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The Enneagram and You

The Enneagram and You

What it’s all about…

Like any other personality test, the Enneagram types you according to how you respond to life situations and compares you to others. When you dig deeper, however, the Enneagram will also explain “why” you respond the way you do. The “why” is what you need to discover to truly understand who you are.

Before we go any further, realize that every type has pros and cons. We are all unique individuals. There is “no perfect/ideal” type! That’s one of the beauties of our world; we’re all different. Some people might argue that our differences have caused our world chaos. I would like to suggest that life would be so boring if we were all the same. We’d be living in a robot world! Further, if we can understand why we respond the way we do and appreciate how/why others respond, our “relating” ability improves. If that ability improves, how could we not personally improve.

Here’s the breakdown…

Before you read any more, check out the attached/below picture from that should help you understand the words.

There are 9 different individual types. You are categorized as a type # based on how you mostly respond to life situations. Each # has 2 lines touching your number. The lines describe how you tend to respond in times of crisis and joy. Since nobody “always” responds the same way in every situation, The Enneagram also depicts a secondary response category, which is described as your “wing”.

For example, I’m a 9w1, which means that I mostly respond as a 9 (peacemaker) but secondarily respond as a 1 (reformer/perfectionist). Also, you’ll see two lines touching my number. For me (#9), I respond more as a #6 in times of stress and a #3 in times of happiness.

You’ll also notice 3 shaded areas or triads. The blue highlighted # (8,9,1) is considered the “Gut Triad”. People in this area tend to react instinctually. The red highlighted #s (2,3,4) is considered the “Heart Triad”. These people tend to react emotionally. The red highlighted #s (5,6,7) is considered the “Head Triad”. People in this area tend to react intellectually.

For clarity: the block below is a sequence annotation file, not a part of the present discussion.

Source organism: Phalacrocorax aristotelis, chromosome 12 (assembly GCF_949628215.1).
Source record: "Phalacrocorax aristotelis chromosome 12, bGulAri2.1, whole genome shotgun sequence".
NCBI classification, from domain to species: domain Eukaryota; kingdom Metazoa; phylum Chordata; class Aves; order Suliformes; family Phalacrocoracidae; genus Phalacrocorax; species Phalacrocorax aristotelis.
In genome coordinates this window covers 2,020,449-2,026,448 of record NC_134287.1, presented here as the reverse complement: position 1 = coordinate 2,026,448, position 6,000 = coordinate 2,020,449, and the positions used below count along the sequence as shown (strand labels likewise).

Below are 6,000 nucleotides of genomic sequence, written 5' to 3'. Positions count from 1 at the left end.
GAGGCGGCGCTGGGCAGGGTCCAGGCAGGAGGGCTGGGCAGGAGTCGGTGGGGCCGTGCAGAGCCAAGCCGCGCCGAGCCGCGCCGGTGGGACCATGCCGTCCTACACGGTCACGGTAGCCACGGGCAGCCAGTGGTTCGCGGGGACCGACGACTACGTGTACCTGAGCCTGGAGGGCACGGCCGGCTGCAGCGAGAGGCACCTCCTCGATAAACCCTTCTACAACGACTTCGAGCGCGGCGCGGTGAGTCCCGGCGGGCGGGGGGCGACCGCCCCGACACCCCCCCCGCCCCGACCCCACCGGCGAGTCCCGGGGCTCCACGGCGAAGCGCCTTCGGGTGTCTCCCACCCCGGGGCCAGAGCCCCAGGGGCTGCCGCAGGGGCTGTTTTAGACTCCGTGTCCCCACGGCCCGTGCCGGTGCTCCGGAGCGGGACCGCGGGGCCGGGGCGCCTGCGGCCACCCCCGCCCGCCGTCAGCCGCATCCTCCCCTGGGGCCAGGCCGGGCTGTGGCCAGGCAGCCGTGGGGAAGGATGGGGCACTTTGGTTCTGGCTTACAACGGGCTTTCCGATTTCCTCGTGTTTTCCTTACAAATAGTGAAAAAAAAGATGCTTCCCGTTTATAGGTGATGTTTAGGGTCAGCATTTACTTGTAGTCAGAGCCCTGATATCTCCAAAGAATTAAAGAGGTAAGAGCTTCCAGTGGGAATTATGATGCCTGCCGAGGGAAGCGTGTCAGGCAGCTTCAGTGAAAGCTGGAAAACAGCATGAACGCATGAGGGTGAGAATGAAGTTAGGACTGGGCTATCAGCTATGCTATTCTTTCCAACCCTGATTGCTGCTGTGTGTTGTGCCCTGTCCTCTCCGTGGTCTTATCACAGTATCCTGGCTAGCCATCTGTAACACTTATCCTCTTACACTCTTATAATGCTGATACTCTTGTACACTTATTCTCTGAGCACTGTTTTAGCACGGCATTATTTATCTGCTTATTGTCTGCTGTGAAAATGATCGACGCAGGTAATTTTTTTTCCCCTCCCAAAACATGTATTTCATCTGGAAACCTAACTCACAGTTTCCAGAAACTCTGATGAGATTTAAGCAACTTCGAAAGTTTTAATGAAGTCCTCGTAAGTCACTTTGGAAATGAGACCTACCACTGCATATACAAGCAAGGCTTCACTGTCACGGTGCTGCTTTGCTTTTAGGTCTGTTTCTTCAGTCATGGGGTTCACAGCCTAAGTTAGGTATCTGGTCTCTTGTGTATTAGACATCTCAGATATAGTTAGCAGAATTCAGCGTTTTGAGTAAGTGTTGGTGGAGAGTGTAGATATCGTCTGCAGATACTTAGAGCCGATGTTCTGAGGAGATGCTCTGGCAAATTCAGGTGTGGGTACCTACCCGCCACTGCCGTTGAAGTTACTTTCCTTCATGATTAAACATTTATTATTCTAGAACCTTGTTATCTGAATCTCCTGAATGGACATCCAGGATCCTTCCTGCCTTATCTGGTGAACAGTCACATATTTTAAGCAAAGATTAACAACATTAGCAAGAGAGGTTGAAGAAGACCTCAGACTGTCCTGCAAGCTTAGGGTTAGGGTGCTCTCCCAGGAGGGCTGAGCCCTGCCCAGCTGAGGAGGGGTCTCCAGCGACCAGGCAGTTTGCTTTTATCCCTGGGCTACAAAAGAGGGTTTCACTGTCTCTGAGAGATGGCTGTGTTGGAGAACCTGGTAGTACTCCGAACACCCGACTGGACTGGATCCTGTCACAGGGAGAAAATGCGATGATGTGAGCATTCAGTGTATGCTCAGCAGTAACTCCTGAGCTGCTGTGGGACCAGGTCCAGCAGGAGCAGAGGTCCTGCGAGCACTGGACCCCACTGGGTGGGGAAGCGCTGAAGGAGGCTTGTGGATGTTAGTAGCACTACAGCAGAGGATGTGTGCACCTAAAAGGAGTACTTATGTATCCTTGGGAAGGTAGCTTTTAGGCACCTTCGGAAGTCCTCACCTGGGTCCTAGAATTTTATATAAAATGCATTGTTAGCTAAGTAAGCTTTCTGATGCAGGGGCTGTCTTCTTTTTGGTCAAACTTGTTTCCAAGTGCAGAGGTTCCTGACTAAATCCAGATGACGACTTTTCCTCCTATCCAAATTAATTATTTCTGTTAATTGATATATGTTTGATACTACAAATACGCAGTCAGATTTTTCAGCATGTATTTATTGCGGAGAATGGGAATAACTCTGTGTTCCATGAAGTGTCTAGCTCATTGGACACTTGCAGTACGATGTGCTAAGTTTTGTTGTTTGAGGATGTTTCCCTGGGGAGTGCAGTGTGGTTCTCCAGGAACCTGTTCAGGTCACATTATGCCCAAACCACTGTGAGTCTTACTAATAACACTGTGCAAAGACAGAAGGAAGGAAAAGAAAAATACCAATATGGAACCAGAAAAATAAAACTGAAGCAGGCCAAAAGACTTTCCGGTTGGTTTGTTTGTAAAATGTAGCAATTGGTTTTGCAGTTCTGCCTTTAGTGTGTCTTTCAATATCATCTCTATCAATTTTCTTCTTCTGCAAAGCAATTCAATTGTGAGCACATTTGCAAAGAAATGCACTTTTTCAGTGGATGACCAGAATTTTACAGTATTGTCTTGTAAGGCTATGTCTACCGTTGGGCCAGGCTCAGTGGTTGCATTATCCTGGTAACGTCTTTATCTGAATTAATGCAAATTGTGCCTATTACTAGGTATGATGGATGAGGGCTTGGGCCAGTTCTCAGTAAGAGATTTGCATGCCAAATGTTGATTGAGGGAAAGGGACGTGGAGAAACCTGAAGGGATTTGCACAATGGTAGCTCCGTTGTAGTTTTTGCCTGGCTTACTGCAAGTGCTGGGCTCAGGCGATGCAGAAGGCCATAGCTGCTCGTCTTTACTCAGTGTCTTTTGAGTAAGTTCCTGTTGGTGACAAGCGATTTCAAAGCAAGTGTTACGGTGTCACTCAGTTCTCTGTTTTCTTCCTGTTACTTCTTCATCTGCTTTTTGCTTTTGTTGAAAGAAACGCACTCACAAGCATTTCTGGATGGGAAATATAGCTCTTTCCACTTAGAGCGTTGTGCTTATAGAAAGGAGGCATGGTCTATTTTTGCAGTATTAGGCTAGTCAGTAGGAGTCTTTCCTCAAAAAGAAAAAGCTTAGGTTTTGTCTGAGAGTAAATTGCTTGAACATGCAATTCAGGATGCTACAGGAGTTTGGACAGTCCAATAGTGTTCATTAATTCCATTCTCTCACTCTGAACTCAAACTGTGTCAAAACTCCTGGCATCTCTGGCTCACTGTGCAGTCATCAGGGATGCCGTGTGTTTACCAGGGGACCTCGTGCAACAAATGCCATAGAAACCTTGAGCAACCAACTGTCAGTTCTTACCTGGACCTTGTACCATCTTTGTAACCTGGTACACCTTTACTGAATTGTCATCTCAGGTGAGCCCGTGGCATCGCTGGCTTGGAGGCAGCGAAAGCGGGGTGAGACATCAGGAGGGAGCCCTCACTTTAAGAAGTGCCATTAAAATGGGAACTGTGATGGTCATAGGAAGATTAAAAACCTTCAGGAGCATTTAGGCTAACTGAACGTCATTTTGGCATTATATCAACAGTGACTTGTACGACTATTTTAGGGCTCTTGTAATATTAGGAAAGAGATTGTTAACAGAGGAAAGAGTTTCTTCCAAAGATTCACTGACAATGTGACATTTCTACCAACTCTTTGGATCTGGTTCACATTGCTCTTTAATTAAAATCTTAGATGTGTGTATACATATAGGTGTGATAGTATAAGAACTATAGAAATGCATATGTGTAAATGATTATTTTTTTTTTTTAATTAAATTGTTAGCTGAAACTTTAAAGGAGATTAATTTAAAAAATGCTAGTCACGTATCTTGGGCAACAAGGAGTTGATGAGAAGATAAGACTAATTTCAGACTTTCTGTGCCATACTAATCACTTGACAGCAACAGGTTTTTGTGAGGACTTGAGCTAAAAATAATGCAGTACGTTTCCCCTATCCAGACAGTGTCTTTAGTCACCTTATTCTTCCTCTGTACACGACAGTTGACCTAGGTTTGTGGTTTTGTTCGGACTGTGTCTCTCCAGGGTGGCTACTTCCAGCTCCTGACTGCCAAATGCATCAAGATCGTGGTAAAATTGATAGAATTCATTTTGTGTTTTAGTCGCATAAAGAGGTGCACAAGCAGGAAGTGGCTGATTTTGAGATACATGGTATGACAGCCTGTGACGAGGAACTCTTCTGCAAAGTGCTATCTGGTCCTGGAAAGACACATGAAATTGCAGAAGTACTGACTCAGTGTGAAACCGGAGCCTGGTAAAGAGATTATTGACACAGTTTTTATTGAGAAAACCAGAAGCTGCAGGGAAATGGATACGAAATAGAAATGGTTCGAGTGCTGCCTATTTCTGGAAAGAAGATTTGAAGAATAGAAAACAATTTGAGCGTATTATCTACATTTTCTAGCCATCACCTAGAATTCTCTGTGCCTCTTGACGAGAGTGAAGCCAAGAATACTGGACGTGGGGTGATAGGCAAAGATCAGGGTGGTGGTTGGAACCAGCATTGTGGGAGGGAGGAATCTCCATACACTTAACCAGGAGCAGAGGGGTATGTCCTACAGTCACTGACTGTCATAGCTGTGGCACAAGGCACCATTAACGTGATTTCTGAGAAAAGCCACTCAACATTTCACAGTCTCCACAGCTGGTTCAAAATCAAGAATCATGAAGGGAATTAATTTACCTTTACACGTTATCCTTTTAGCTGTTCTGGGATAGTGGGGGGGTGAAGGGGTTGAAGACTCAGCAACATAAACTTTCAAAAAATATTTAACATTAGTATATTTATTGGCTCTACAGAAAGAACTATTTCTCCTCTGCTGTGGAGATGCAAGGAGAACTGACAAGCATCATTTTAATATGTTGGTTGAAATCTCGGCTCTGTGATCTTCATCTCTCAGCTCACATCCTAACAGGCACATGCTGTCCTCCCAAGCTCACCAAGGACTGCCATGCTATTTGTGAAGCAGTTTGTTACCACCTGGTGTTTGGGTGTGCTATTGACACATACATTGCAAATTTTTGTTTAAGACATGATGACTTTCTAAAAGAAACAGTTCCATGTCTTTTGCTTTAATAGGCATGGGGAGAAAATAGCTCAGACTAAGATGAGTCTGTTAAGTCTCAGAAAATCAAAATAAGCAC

Your instincts….

Also, and not depicted on the picture, the Enneagram considers 3 basic instincts that is the framework of your first situational response. Ask yourself which one you might align with the most: self-preservation, sexual or social. Again, the point is realizing where your first motivation comes from.

A self-preservation focus is on personal safety, security and comfort. For these individuals, their first response in any situation is what’s best for them, both present and future.

Individuals focused on the sexual instinct want to create and maintain deep connections through interactions and experiences. It’s not a sexual thing, but an intense relationship connection that is desired.

Social dominant people want that community feeling with others and groups. They want to experience personal value to a person or people. They want a feeling of belonging and trust in their relationships.

Yeah, I know, it seems pretty complex and overwhelming. We’ll talk about it more in the next newsletters, which might peak your interest to dive in more. One final thought to leave you with on this newsletter, the Enneagram’s focus really gets down to what “motivates” you as a person. If you can truly discover what “motivates” you, you’ll be on your way to understanding “you”.

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To your health and happiness,


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